NATO HQ in Sarajevo supports the efforts towards the formation of the state government in Bosnia and Herzegovina, and is ready to provide advisory and professional assistance including among other things the explanations on the Annual National Programme (ANP), said Brigadier General Marti Bissell, NATO HQ Commander.
“ANP is another step in the partnership between Bosnia and NATO. That's an important step but is not a decision on membership nor it prejudges the membership. There is a lot to be done both within the Alliance and Bosnia before the NATO and Bosnia could start talks on the membership,” she emphasised.
Although the ANP is an important technical document, Bissell explained, once adopted it can be available to the general public.
“NATO trusts in the transparency of the process and sovereignty of every country. There is no hidden agenda. Bosnia and Herzegovina is the one to decide what will the ANP contain, using the basic ANP framework. It is up to the country to decide which specific reform goals it plans to deal with within that,” she underlined.
The NATO HQ Sarajevo Commander also recalled that Bosnia is already taking part in the Individual Partnership Action Plan (IPAP), which differs from the ANP in the number of chapters they consist of. However, the data in those documents may be the same.
“In simplest words, those documents can be different versions of the same information organised in a different way, assuming that the ANP is based on the IPAP and that's the information that Bosnia already agreed on,” she added.
The ANP adoption has been a burning issue in Bosnia ever since the NATO gave a green light to the country last December to send it for the first time, which would mean activation of the Membership Action Plan (MAP) and a step forward in Bosnia's relations with the Alliance.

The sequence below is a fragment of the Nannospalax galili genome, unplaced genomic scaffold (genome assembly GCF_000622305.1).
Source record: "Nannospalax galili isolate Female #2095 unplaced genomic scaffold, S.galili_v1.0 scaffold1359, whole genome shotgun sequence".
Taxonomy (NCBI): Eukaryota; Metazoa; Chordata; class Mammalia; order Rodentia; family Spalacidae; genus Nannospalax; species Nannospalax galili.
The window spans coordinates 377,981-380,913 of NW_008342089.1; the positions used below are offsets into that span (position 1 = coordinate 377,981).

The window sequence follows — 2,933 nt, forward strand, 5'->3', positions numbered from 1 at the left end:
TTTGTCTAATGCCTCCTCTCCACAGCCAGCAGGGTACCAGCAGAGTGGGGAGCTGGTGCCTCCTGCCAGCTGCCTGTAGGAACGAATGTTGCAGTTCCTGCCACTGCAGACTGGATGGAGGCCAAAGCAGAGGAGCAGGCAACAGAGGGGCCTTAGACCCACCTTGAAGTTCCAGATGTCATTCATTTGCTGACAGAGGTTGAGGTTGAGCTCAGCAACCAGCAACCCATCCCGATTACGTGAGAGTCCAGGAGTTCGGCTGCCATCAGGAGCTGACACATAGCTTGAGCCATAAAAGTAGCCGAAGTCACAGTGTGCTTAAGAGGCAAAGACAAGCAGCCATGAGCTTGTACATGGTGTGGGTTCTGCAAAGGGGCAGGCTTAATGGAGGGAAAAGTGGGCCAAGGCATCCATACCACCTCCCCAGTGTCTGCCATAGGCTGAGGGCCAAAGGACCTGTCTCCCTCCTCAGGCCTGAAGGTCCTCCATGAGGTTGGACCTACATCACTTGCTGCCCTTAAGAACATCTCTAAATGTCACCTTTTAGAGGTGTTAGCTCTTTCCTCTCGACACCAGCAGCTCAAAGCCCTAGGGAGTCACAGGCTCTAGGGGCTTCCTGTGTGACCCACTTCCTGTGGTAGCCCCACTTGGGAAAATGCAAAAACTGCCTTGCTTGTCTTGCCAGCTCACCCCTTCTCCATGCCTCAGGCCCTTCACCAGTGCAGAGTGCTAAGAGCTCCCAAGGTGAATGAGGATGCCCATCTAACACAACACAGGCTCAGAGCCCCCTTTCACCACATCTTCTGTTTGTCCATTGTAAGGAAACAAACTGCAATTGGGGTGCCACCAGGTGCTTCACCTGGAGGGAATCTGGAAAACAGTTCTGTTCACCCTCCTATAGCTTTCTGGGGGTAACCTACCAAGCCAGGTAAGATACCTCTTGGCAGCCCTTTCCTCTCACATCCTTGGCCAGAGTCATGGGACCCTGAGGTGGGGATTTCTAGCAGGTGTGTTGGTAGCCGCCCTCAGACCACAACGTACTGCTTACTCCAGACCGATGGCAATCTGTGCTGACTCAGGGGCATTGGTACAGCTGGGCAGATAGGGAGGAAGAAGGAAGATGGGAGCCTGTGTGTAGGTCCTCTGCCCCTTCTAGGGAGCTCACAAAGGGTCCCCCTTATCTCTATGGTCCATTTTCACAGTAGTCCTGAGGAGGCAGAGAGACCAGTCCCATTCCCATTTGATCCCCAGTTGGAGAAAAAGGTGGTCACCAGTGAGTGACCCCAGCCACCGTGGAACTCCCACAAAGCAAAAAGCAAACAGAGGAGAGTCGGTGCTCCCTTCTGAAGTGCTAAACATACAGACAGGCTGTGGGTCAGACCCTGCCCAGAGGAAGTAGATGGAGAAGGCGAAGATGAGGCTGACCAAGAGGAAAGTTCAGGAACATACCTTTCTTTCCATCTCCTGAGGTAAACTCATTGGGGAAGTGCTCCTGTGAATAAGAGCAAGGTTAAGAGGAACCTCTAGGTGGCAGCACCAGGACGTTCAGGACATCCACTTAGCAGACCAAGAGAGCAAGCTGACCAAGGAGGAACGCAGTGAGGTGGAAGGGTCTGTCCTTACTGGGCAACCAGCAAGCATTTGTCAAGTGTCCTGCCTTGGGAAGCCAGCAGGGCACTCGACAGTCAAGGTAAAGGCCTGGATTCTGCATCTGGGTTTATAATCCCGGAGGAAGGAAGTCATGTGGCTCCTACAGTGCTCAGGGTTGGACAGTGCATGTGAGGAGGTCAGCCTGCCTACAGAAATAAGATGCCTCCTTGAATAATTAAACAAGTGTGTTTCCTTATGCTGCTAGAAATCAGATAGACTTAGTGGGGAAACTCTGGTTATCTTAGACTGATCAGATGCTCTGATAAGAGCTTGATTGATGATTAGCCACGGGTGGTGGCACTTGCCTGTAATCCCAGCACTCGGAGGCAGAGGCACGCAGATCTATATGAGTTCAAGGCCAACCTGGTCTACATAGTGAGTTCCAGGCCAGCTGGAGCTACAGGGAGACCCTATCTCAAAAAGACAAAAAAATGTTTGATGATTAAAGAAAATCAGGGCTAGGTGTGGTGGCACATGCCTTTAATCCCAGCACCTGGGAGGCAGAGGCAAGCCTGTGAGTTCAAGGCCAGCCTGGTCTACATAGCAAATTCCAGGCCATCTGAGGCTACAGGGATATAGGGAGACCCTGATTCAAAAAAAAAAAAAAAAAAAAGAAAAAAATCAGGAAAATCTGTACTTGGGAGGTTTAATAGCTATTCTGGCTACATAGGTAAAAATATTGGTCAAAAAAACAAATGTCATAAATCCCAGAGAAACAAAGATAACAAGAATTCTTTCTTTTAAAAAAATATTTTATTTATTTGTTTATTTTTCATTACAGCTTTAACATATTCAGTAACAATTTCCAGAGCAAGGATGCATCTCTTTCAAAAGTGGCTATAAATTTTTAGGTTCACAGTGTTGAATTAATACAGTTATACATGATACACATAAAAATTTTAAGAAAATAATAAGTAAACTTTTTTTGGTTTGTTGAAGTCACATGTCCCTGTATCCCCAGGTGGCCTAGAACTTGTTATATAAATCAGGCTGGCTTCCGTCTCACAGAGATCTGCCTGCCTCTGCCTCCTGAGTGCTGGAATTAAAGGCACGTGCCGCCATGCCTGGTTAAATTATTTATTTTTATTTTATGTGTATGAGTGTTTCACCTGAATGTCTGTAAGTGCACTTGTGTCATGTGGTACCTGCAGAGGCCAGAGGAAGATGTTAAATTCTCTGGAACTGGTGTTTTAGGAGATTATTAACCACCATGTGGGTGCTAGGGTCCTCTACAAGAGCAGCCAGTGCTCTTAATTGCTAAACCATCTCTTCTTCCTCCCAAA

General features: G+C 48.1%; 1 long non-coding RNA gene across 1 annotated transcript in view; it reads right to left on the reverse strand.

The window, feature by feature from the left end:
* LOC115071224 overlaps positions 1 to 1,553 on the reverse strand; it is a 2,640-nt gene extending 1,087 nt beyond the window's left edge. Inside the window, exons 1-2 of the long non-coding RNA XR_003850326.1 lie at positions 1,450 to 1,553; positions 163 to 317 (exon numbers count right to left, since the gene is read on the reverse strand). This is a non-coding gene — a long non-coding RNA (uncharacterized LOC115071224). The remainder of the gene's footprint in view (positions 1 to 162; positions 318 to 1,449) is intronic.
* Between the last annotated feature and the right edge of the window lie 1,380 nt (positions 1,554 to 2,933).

But, due to the opposing stances on the NATO membership among three major ethnic groups, the first ANP has not been adopted or sent to Brussels.
While the Serbs strongly object the country's membership in the Alliance, maintaining the stance on military neutrality, the Bosniaks and the Croats advocate for it.
The disagreement directly affected the formation of the state-level government, which has not been formed ten months after the last October's election.
Asked what comes first in a country's integration processes, the European Union or the NATO, Bissell replied that this is the matter that Bosnia alone should decide on but that it is important to keep in mind that many reforms the EU would like to see implemented are the very same reforms that the NATO supports as well.
If and when a partner country expresses the interest in joining the alliance and when the allies invite the country to join, she stressed, the country receives the official call to start the accession talks.
The road towards the membership consists of a series of formal steps which both the aspirant country and the Alliance continuously confirm over and over again, concluded Bissell.